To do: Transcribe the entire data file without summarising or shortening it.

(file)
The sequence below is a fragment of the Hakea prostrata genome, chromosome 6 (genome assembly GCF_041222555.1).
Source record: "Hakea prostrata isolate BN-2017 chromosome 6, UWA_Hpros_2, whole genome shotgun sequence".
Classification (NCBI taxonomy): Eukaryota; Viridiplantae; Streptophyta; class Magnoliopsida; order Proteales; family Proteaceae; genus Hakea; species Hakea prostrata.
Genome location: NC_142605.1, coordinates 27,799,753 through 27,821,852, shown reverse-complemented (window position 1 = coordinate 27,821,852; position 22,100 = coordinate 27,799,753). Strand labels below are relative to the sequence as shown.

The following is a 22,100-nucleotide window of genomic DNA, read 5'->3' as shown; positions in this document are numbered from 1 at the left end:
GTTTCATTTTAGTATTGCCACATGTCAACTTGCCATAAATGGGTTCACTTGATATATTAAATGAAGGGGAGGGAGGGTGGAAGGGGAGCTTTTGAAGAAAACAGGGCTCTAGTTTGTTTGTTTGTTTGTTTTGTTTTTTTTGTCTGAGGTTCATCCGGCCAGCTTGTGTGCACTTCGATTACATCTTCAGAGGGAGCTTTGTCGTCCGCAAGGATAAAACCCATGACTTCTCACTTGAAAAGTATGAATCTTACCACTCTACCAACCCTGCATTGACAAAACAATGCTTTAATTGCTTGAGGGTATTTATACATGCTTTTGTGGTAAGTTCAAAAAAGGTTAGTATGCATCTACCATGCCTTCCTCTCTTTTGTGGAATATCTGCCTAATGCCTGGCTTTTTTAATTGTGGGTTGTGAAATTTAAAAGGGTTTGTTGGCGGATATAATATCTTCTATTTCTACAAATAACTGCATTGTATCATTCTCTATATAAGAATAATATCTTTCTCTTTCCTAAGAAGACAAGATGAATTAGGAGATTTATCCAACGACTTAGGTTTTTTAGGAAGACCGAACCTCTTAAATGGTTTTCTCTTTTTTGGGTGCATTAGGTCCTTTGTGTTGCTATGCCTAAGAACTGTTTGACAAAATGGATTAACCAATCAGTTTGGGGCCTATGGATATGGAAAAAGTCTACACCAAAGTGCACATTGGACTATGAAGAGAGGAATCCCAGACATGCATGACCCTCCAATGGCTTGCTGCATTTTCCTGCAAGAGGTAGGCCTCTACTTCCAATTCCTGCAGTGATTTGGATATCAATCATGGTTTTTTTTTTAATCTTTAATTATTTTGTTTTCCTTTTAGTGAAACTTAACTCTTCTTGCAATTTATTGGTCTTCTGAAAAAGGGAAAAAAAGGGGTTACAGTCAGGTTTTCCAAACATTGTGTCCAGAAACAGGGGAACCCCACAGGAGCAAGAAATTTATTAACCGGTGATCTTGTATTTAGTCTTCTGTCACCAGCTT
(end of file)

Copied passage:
The sequence below is a fragment of the Hakea prostrata genome, chromosome 6 (genome assembly GCF_041222555.1).
Source record: "Hakea prostrata isolate BN-2017 chromosome 6, UWA_Hpros_2, whole genome shotgun sequence".
Classification (NCBI taxonomy): Eukaryota; Viridiplantae; Streptophyta; class Magnoliopsida; order Proteales; family Proteaceae; genus Hakea; species Hakea prostrata.
Genome location: NC_142605.1, coordinates 27,799,753 through 27,821,852, shown reverse-complemented (window position 1 = coordinate 27,821,852; position 22,100 = coordinate 27,799,753). Strand labels below are relative to the sequence as shown.

The following is a 22,100-nucleotide window of genomic DNA, read 5'->3' as shown; positions in this document are numbered from 1 at the left end:
GTTTCATTTTAGTATTGCCACATGTCAACTTGCCATAAATGGGTTCACTTGATATATTAAATGAAGGGGAGGGAGGGTGGAAGGGGAGCTTTTGAAGAAAACAGGGCTCTAGTTTGTTTGTTTGTTTGTTTTGTTTTTTTTGTCTGAGGTTCATCCGGCCAGCTTGTGTGCACTTCGATTACATCTTCAGAGGGAGCTTTGTCGTCCGCAAGGATAAAACCCATGACTTCTCACTTGAAAAGTATGAATCTTACCACTCTACCAACCCTGCATTGACAAAACAATGCTTTAATTGCTTGAGGGTATTTATACATGCTTTTGTGGTAAGTTCAAAAAAGGTTAGTATGCATCTACCATGCCTTCCTCTCTTTTGTGGAATATCTGCCTAATGCCTGGCTTTTTTAATTGTGGGTTGTGAAATTTAAAAGGGTTTGTTGGCGGATATAATATCTTCTATTTCTACAAATAACTGCATTGTATCATTCTCTATATAAGAATAATATCTTTCTCTTTCCTAAGAAGACAAGATGAATTAGGAGATTTATCCAACGACTTAGGTTTTTTAGGAAGACCGAACCTCTTAAATGGTTTTCTCTTTTTTGGGTGCATTAGGTCCTTTGTGTTGCTATGCCTAAGAACTGTTTGACAAAATGGATTAACCAATCAGTTTGGGGCCTATGGATATGGAAAAAGTCTACACCAAAGTGCACATTGGACTATGAAGAGAGGAATCCCAGACATGCATGACCCTCCAATGGCTTGCTGCATTTTCCTGCAAGAGGTAGGCCTCTACTTCCAATTCCTGCAGTGATTTGGATATCAATCATGGTTTTTTTTTTAATCTTTAATTATTTTGTTTTCCTTTTAGTGAAACTTAACTCTTCTTGCAATTTATTGGTCTTCTGAAAAAGGGAAAAAAAGGGGTTACAGTCAGGTTTTCCAAACATTGTGTCCAGAAACAGGGGAACCCCACAGGAGCAAGAAATTTATTAACCGGTGATCTTGTATTTAGTCTTCTGTCACCAGCTT